Riding the ASNS Roller Coaster


Hey everyone, Ross Cameron here! Yesterday, I jumped into my trading station to find a stock that was already up 700%. The big move happened after hours yesterday and continued pre-market. By 5:00 a.m., it had peaked and began to sell off. Although I missed this initial surge, I still managed to trade it, making it my most profitable stock on the day. Interestingly, this stock got halted more than 40 times during the day. Many traders were puzzled by the frequent halts and their variable durations. Let’s dive into the recap and talk about it!

A Wild Ride with ASNS

Yesterday, ASNS stood out, surging over 500%. The bulk of the move happened after hours and during pre-market trading. It must have hit a 900% increase at its peak before pulling back. When I sat down around 6:37 a.m. and started scanning, I initially felt like I’d missed the boat. However, I saw the strength in the market and got excited.

I noticed some choppy price action early in pre-market, so I switched to a one-minute chart for a closer look. My first trade on ASNS was during a dip at around 8:00 a.m. I waited for a pullback and saw the classic bull flag pattern: green candle, green candle, red candle, followed by another red candle. The candle then bounced off the 9-day moving average. I bought the dip at $4.20, and it bounced up to $4.35, giving me a quick, small profit.

Understanding Circuit Breaker Halts

ASNS was halting so often because its previous close was below 75 cents. Stocks below this threshold halt every 15 cents. These halt levels start at 9:30 a.m. and continue until 3:35 p.m., after which the bands double.

How Halts Work

If a stock’s price stays pinned at a certain level for 15 seconds, it triggers a halt. For example, if the price is at $5, a halt would occur if it moves up to $5.50 or down to $4.50. This halt lasts for at least 5 minutes. The average price over the last 5 minutes determines the halt levels, which are recalculated approximately every 30 seconds.

Halt Levels by Stock Price

  • Stocks above $3: Halts at 10%.
  • Stocks between $0.75 and $3: Halts at 20%.
  • Stocks under $0.75: Halts every 15 cents.

Because ASNS was previously below 75 cents, it halted every 15 cents, making it tricky to trade as it continuously halted both up and down.

Opening Bell Madness

The market opened, and ASNS started at $3.71, quickly dropping to $3.52 and halting down. After it resumed, it halted up just 15 cents higher. This pattern continued throughout the day, causing extreme difficulty for traders trying to execute their strategies. The constant halts led to panic selling and made it easy to get trapped in a position.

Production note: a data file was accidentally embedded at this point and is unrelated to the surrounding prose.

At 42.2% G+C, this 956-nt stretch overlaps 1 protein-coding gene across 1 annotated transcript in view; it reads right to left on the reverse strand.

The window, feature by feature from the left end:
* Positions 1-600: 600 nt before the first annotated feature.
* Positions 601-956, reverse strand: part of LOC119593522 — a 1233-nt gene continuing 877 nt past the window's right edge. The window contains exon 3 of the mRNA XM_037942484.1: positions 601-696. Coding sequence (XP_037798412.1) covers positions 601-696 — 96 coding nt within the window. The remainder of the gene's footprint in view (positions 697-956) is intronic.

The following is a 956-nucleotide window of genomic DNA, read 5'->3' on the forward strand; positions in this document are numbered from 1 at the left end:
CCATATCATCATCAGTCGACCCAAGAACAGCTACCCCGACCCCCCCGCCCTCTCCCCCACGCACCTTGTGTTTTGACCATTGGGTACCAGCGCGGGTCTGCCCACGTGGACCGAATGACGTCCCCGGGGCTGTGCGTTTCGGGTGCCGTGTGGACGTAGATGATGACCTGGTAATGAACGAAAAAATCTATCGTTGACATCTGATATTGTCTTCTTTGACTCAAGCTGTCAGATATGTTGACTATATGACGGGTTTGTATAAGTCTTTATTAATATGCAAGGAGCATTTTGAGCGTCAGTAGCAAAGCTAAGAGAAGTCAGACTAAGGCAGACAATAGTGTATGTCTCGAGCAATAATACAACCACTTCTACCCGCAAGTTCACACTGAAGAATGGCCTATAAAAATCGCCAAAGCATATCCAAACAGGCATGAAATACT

My Take on Halt Thresholds

I believe these thresholds need updating. They don’t really control volatility as intended. Instead, they reduce liquidity and increase risk. For instance, another stock priced at $1 that rises to $5 would halt every 20%, while ASNS halted every 15 cents. These discrepancies make trading challenging and unpredictable.

Other Trades of the Day

XTIA Momentum Trade

XTIA went parabolic pre-market and then retraced. I rode its momentum by getting in at $1.87 and following it up. I traded it multiple times, ultimately making $1,600. My strategy was to trade the front side of the move and avoid the back side, which worked well.


GWAV had a cup and handle formation. I attempted trades, but it was choppy. NVVE was a lower-priced stock that moved from $1 to $1.60-$1.70. I traded it but was cautious due to the risk of getting caught in a halt.


YOSH was another small pre-market position, which I quickly exited as it began to drop.

Wrapping Up the Day

I finished up $2689. I traded five stocks and made profits on four, giving me a solid accuracy rate of 80%. The market overall is looking strong, with the S&P 500 hitting all-time highs. Nvidia also showed incredible strength after announcing a stock split, and I regret not taking a position.

Feeling Optimistic About the Market

It’s still early in June, but I’ve built a nice cushion. My weekly goal is usually between $15,000 and $20,000, and I’ve already hit that. Now, it’s about maintaining this success and adding a bit more profit as the month progresses.

I’m grateful for the strong market and the good start to the month. Trading is risky, and while my results aren’t typical, it’s essential to manage risk and take it slow. To fellow day traders, stay focused, manage your risk, and always be ready for the next opportunity.

Stay Connected

Warrior Trading was founded by Ross Cameron in 2012. Today Warrior Trading is a thriving community of thousands of day traders learning to trade under the curriculum designed by Ross.

You can learn more about me on RossCameron.com and Tirekickers.com

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